Monday, August 22, 2011

Anti-animal testing icon awards $343,000 for cancer research using animals; will PCRM revoke the Heimlich Institute's "Humane Charity Seal of Approval"?

9/20/11 FOLLOW-UP: Animal rights group (PCRM) scrubs Heimlich Institute from approved "humane" charities list after my report disclosed $343,000 had been awarded for animal research at University of Cincinnati

My father and Dr. Neal Barnard at a PCRM 25th Anniversary gala, West Hollywood, CA, April 11, 2010; click here for video in which my father appears at timestamp 1:45

For decades, animal rights advocates have counted my father among their most prominent supporters.

For example, in her book, One Can Make a Difference, PETA founder/president Ingrid Newkirk wrote, "(Dr. Heimlich) is staunchly opposed to animal experiments." 

According to this website, the president of an anti-vivisection group called Doctors and Lawyers for Responsible Medicine told the Jerusalem Post, "(Dr. Heimlich is) vehemently opposed to animal experiments."

So what happens when like-minded members of the animal rights community find out that last year my father awarded hundreds of thousands of dollars to fund medical research using animals?

How about the Physicians Committee for Responsible Medicine (PCRM)? According to the LA Weekly, my father's been on the medical advisory board of this animal rights advocacy group since 1986. PCRM even established the "Henry J. Heimlich Award for Innovative Medicine."

One of PCRM's principal objectives is to eliminate the use of animals in medical research. According to their website, my father has been an important part of those efforts:
Our video, Advances in Medical Education with Henry Heimlich M.D., which shows Harvard Medical School's outstanding alternative to old-fashioned medical school dog labs, won the Silver Plaque at the 1997 International Film and Video Competition. Produced by Steven Ragland and directed by Mark Schimmel, it was released to all medical schools and medical libraries in the U.S. and Canada.

Our second video, Innovations in Trauma Training with Henry Heimlich, M.D., along with Human Anatomy-Based Trauma Training: An Implementation Guide, shows instructors exactly how to teach trauma care without using animals. Currently, trauma courses kill an estimated 5,000 dogs every year. PCRM's video was distributed to every Advanced Trauma Life Support instructor in North America.
According to this 1996 article, PCRM founder/president Neal Barnard MD recommends donating money to my father's nonprofit because "(the Heimlich Institute) never sponsor(s) any animal experiments."

Five years later, from PCRM featured Launches Humane Charity Seal of Approval:
Charities that qualify are licensed to use the Humane Seal graphic on their educational and fundraising materials; the Seal's simple design quickly conveys the message: This charity is cruelty-free. PCRM administers the program on behalf of the Council on Humane Giving, a coalition of physicians and animal protection organizations. Charities wishing to apply for certification must sign a statement of assurance that they do not fund or conduct animal experiments.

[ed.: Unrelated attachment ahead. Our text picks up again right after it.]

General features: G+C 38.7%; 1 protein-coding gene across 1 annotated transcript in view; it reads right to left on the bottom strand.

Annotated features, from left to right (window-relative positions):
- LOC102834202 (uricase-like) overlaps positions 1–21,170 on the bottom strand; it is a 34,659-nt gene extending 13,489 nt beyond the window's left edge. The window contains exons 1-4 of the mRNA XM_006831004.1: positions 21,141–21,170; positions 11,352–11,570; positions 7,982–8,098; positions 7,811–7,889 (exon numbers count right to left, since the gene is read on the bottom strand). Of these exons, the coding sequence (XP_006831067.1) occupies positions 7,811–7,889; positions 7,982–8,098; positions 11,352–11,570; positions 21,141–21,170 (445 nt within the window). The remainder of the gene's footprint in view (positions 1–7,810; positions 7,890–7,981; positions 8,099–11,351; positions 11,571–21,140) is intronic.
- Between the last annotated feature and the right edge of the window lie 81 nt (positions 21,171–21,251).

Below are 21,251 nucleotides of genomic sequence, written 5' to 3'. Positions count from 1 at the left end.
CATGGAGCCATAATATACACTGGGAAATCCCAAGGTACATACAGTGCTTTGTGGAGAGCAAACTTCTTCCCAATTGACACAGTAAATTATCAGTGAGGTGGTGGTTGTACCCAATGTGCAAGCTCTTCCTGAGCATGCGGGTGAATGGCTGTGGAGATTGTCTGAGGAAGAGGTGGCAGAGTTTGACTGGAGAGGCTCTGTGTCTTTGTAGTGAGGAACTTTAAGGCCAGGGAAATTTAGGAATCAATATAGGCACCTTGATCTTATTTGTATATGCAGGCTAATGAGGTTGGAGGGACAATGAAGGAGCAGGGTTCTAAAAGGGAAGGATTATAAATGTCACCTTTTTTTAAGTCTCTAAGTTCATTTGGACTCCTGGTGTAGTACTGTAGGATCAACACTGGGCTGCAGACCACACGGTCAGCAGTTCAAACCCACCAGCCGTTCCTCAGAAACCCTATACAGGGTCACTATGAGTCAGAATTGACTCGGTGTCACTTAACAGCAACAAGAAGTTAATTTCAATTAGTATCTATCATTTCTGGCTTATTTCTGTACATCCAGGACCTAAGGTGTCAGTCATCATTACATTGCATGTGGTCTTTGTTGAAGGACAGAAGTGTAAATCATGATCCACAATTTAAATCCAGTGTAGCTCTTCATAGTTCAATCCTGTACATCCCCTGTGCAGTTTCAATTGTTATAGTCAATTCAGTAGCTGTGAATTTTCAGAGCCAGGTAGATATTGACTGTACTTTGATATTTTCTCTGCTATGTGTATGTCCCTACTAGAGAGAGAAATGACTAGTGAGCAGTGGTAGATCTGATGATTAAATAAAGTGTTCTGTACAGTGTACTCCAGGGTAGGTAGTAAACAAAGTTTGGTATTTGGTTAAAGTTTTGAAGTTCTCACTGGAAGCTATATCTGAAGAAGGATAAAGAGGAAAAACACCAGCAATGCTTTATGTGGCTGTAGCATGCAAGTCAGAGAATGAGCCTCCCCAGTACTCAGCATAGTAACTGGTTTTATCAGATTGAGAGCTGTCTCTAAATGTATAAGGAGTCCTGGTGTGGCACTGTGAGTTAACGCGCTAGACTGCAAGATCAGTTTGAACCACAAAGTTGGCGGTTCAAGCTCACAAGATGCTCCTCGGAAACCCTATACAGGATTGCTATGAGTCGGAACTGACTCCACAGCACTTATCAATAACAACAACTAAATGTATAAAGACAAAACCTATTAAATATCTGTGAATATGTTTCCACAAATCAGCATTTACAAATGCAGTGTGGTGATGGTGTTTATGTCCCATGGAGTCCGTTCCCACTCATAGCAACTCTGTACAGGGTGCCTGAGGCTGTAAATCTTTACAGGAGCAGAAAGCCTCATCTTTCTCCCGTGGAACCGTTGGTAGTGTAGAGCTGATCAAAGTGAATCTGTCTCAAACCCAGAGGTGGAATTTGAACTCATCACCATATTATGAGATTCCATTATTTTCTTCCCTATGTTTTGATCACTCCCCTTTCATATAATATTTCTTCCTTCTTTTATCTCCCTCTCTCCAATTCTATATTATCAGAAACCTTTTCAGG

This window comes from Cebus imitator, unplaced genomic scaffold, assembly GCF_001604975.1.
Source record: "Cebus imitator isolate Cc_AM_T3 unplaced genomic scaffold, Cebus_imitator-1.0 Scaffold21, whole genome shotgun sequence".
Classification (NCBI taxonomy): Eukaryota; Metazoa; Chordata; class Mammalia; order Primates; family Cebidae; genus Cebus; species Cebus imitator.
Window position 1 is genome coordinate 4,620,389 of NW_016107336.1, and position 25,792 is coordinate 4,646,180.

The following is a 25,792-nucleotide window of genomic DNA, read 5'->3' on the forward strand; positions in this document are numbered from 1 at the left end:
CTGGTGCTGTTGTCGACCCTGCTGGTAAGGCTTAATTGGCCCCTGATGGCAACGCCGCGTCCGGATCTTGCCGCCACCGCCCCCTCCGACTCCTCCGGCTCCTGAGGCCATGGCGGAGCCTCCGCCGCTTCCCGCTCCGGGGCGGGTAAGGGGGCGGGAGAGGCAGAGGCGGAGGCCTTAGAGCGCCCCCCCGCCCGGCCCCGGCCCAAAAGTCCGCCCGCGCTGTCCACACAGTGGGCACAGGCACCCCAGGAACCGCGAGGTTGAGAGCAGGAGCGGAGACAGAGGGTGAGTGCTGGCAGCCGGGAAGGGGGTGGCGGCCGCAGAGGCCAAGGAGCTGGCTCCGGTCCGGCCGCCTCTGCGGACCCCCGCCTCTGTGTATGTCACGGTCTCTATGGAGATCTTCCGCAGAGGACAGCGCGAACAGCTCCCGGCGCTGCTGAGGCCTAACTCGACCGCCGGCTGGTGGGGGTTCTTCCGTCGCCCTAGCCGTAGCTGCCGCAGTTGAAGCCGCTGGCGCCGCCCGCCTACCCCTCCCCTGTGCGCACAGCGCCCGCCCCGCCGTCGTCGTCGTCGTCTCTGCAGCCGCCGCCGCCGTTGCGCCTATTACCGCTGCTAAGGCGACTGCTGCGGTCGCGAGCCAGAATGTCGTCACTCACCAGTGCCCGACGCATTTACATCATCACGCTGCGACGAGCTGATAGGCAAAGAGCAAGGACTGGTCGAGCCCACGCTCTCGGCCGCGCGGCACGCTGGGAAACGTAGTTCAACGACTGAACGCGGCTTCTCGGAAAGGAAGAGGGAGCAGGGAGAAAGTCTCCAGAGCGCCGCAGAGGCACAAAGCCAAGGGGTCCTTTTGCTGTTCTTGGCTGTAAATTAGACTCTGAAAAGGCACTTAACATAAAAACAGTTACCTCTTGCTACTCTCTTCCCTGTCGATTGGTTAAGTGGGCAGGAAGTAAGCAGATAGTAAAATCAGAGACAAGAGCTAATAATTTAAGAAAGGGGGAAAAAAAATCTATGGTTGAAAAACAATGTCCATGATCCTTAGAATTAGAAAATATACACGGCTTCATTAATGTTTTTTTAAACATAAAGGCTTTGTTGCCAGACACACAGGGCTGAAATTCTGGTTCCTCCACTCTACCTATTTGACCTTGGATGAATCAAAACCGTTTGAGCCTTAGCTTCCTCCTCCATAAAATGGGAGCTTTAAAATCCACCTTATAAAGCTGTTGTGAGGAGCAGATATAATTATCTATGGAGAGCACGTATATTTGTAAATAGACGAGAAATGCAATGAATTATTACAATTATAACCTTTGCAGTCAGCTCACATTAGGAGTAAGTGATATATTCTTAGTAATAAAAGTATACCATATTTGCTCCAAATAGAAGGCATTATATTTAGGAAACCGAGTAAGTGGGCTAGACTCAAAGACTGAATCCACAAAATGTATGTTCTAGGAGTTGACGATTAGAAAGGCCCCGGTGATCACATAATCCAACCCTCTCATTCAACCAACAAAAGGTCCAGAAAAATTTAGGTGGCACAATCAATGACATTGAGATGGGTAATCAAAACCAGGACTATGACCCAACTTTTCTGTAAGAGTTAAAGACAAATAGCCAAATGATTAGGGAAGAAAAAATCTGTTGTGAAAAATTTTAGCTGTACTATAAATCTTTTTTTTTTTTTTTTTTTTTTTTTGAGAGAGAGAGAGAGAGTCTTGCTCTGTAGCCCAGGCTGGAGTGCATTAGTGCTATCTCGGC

...Thirty-some charities, including the Heimlich Institute...have received certification to date.


So how does the Heimlich Institute spend the money it receives from donors?

Last year, per this press release and media reports, the Heimlich Institute gave $500,000 to the University of Cincinnati's Hoxworth Blood Center.

Here's a photo from a January 28, 2010 press conference at which my father and E. Anthony Woods (chairman of the Heimlich Institute) presented the half-million dollar check to Hoxworth's director, Ronald Sacher MD (left):

From an article in the UC News Record, the school paper:
"As [Heimlich] starts to slow down, he wanted to make sure the money was used for purposes of saving lives," Sacher said.
From a press release issued by the school (emphasis added):
Jose Cancelas, MD, PhD, and Thomas Leemhuis, PhD, researchers at the blood center, will use the $500,000 gift to fund two projects: one looking at ways to eliminate cell damage in chemotherapy patients and the other aimed at creating cell therapies for immune-compromised pediatric patients.
Last week I obtained some interesting related documents.

Here's an October 16, 2009 e-mail submitted by Hoxworth to the Heimlich Institute's longtime vice president, my brother Phil Heimlich. Per the e-mail, grant applications for the two projects were attached. (Page down for the complete paperwork.):

Two weeks later, on behalf of the board, Phil wrote back that $343,000 was approved for the chemotherapy project.

These are screenshots from the grant application for the chemotherapy study. 

Among other questions, will PCRM remove the Heimlich Institute from their list of approved charities?

I'll ask them and will report the results.

grant application & funding approval from Hoxworth Blood Center to the Heimlich Institute